Jul 18, 2018, 06:27AM

An Unapologetic NYC Nostalgist

Born in Bay Ridge and keeps returning.

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I make no apologies for being a nostalgist. I spent my first 35 years in Bay Ridge and return often, first to visit my father, who passed away in 2003, and then for regular dentist visits—I’ve patronized the same office since 1964. I still went to my favorite lunch spots, Zeke’s Roast Beef and the Nathan’s on 86th St. When I worked nights in Manhattan, my Mondays were always happy because before heading off to work at five p.m., I’d head to Zeke’s for a repast, which capped off my weekend, which ran from Saturday afternoon when I got up to reporting for work at Photo-Lettering at eight p.m. on Monday.

Zeke’s went out of business at its original location on 8th Ave. (the building still exists as the Park Asia restaurant) and then resurfaced a few years later on 3rd Ave., and gave up the ghost two years ago. Similarly, word comes that the 86th St. Nathan’s has been sold and will likely give way to a residential building overlooking the Dyker Park Golf Course.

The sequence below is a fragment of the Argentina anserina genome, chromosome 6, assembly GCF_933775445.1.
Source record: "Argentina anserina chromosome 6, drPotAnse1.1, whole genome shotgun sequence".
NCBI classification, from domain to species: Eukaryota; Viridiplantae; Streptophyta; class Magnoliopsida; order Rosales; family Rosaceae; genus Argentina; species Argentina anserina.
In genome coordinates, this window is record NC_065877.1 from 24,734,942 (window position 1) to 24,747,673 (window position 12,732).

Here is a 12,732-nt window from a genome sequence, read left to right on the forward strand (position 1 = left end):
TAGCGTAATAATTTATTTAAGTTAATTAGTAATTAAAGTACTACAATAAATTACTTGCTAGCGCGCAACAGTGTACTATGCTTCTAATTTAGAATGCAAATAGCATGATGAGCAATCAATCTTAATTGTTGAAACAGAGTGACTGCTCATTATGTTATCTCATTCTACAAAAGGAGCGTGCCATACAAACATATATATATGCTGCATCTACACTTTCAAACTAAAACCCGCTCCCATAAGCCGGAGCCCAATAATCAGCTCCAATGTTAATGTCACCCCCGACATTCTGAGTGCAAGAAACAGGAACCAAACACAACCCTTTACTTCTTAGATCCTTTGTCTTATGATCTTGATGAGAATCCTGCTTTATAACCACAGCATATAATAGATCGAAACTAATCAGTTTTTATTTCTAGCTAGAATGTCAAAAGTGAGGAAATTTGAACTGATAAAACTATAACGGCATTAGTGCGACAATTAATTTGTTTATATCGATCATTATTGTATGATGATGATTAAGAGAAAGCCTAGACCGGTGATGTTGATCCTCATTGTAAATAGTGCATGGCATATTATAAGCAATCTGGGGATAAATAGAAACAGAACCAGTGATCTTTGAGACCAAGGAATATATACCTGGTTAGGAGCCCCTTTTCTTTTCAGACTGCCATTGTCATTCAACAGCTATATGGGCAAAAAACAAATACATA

I have a soft spot for Hoboken since I attended numerous shows at Maxwell’s from the 1980s into the 2000s and spent hours riffling through the records at Pier Platters on 1st St., where tickets to the Maxwell’s (named for the former Maxwell Coffee Hoboken plant) concerts were sold. More recently, I spent an enjoyable year as a freelance editor at Pearson, an educational publisher located in a new building overlooking the Hudson River, which I could see across the floor out a window.

When I landed a job at a direct marketer in Port Washington in 1992 I was so overjoyed about finally working days that I took the train out there and walked around town, which abuts Manhasset Bay, even before my start date began. The place ended up breaking my heart by laying me off twice. I don’t know a soul in Bay Ridge anymore except my dentist and, since the direct marketer moved to Jericho, I don’t know anyone in Port Washington except my optometrist. But I keep coming back.